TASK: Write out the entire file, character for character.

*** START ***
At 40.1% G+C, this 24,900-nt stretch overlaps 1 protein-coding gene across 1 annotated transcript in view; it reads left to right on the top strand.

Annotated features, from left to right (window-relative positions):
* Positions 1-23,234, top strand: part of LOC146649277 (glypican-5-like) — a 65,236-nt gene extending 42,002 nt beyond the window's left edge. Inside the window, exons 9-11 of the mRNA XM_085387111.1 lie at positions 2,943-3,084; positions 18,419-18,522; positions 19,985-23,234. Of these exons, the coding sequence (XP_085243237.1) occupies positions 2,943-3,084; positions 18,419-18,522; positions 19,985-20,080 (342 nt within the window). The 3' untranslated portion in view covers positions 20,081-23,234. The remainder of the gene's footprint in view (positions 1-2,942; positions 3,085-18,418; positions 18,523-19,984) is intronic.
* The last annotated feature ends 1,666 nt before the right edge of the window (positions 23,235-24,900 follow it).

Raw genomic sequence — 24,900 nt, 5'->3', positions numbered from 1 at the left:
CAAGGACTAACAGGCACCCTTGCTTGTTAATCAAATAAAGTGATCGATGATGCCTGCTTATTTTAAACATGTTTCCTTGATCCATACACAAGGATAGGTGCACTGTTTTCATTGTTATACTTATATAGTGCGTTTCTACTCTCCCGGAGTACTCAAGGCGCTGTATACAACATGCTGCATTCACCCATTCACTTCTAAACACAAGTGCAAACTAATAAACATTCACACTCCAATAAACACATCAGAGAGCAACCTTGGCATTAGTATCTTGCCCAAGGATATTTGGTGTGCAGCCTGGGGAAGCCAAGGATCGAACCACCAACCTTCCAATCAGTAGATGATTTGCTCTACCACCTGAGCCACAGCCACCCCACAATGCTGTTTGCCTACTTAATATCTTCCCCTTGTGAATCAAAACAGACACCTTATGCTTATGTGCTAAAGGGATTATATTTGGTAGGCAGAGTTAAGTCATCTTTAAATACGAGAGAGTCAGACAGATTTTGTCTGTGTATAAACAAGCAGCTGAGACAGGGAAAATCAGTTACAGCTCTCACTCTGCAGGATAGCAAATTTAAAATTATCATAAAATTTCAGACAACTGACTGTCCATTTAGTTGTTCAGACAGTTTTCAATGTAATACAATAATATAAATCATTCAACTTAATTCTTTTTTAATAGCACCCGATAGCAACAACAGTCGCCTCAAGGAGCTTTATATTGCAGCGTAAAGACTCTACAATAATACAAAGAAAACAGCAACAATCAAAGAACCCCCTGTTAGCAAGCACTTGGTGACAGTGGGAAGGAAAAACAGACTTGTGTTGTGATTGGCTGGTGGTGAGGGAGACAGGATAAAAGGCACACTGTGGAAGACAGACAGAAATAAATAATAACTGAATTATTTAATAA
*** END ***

At 40.1% G+C, this 24,900-nt stretch overlaps 1 protein-coding gene across 1 annotated transcript in view; it reads left to right on the top strand.

Annotated features, from left to right (window-relative positions):
* Positions 1-23,234, top strand: part of LOC146649277 (glypican-5-like) — a 65,236-nt gene extending 42,002 nt beyond the window's left edge. Inside the window, exons 9-11 of the mRNA XM_085387111.1 lie at positions 2,943-3,084; positions 18,419-18,522; positions 19,985-23,234. Of these exons, the coding sequence (XP_085243237.1) occupies positions 2,943-3,084; positions 18,419-18,522; positions 19,985-20,080 (342 nt within the window). The 3' untranslated portion in view covers positions 20,081-23,234. The remainder of the gene's footprint in view (positions 1-2,942; positions 3,085-18,418; positions 18,523-19,984) is intronic.
* The last annotated feature ends 1,666 nt before the right edge of the window (positions 23,235-24,900 follow it).

Raw genomic sequence — 24,900 nt, 5'->3', positions numbered from 1 at the left:
CAAGGACTAACAGGCACCCTTGCTTGTTAATCAAATAAAGTGATCGATGATGCCTGCTTATTTTAAACATGTTTCCTTGATCCATACACAAGGATAGGTGCACTGTTTTCATTGTTATACTTATATAGTGCGTTTCTACTCTCCCGGAGTACTCAAGGCGCTGTATACAACATGCTGCATTCACCCATTCACTTCTAAACACAAGTGCAAACTAATAAACATTCACACTCCAATAAACACATCAGAGAGCAACCTTGGCATTAGTATCTTGCCCAAGGATATTTGGTGTGCAGCCTGGGGAAGCCAAGGATCGAACCACCAACCTTCCAATCAGTAGATGATTTGCTCTACCACCTGAGCCACAGCCACCCCACAATGCTGTTTGCCTACTTAATATCTTCCCCTTGTGAATCAAAACAGACACCTTATGCTTATGTGCTAAAGGGATTATATTTGGTAGGCAGAGTTAAGTCATCTTTAAATACGAGAGAGTCAGACAGATTTTGTCTGTGTATAAACAAGCAGCTGAGACAGGGAAAATCAGTTACAGCTCTCACTCTGCAGGATAGCAAATTTAAAATTATCATAAAATTTCAGACAACTGACTGTCCATTTAGTTGTTCAGACAGTTTTCAATGTAATACAATAATATAAATCATTCAACTTAATTCTTTTTTAATAGCACCCGATAGCAACAACAGTCGCCTCAAGGAGCTTTATATTGCAGCGTAAAGACTCTACAATAATACAAAGAAAACAGCAACAATCAAAGAACCCCCTGTTAGCAAGCACTTGGTGACAGTGGGAAGGAAAAACAGACTTGTGTTGTGATTGGCTGGTGGTGAGGGAGACAGGATAAAAGGCACACTGTGGAAGACAGACAGAAATAAATAATAACTGAATTATTTAATAA